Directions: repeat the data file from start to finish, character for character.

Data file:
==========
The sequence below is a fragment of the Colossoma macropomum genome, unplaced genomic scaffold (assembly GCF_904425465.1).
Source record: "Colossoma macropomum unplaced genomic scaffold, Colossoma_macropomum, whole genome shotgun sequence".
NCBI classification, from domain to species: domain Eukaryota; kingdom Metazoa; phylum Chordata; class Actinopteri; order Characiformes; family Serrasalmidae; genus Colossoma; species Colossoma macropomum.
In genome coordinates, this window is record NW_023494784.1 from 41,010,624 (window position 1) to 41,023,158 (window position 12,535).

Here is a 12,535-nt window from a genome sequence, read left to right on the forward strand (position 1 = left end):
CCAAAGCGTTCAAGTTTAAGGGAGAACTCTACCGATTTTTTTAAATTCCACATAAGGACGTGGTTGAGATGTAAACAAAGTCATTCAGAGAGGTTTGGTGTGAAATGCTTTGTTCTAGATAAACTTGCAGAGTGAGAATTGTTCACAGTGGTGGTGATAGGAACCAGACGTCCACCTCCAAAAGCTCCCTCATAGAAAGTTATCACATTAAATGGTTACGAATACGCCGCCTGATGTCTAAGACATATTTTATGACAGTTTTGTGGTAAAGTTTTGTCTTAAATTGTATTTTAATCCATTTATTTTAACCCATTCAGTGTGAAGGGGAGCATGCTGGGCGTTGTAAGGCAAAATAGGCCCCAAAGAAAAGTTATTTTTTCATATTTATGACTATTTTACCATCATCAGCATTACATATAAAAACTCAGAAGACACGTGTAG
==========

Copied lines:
The sequence below is a fragment of the Colossoma macropomum genome, unplaced genomic scaffold (assembly GCF_904425465.1).
Source record: "Colossoma macropomum unplaced genomic scaffold, Colossoma_macropomum, whole genome shotgun sequence".
NCBI classification, from domain to species: domain Eukaryota; kingdom Metazoa; phylum Chordata; class Actinopteri; order Characiformes; family Serrasalmidae; genus Colossoma; species Colossoma macropomum.
In genome coordinates, this window is record NW_023494784.1 from 41,010,624 (window position 1) to 41,023,158 (window position 12,535).

Here is a 12,535-nt window from a genome sequence, read left to right on the forward strand (position 1 = left end):
CCAAAGCGTTCAAGTTTAAGGGAGAACTCTACCGATTTTTTTAAATTCCACATAAGGACGTGGTTGAGATGTAAACAAAGTCATTCAGAGAGGTTTGGTGTGAAATGCTTTGTTCTAGATAAACTTGCAGAGTGAGAATTGTTCACAGTGGTGGTGATAGGAACCAGACGTCCACCTCCAAAAGCTCCCTCATAGAAAGTTATCACATTAAATGGTTACGAATACGCCGCCTGATGTCTAAGACATATTTTATGACAGTTTTGTGGTAAAGTTTTGTCTTAAATTGTATTTTAATCCATTTATTTTAACCCATTCAGTGTGAAGGGGAGCATGCTGGGCGTTGTAAGGCAAAATAGGCCCCAAAGAAAAGTTATTTTTTCATATTTATGACTATTTTACCATCATCAGCATTACATATAAAAACTCAGAAGACACGTGTAG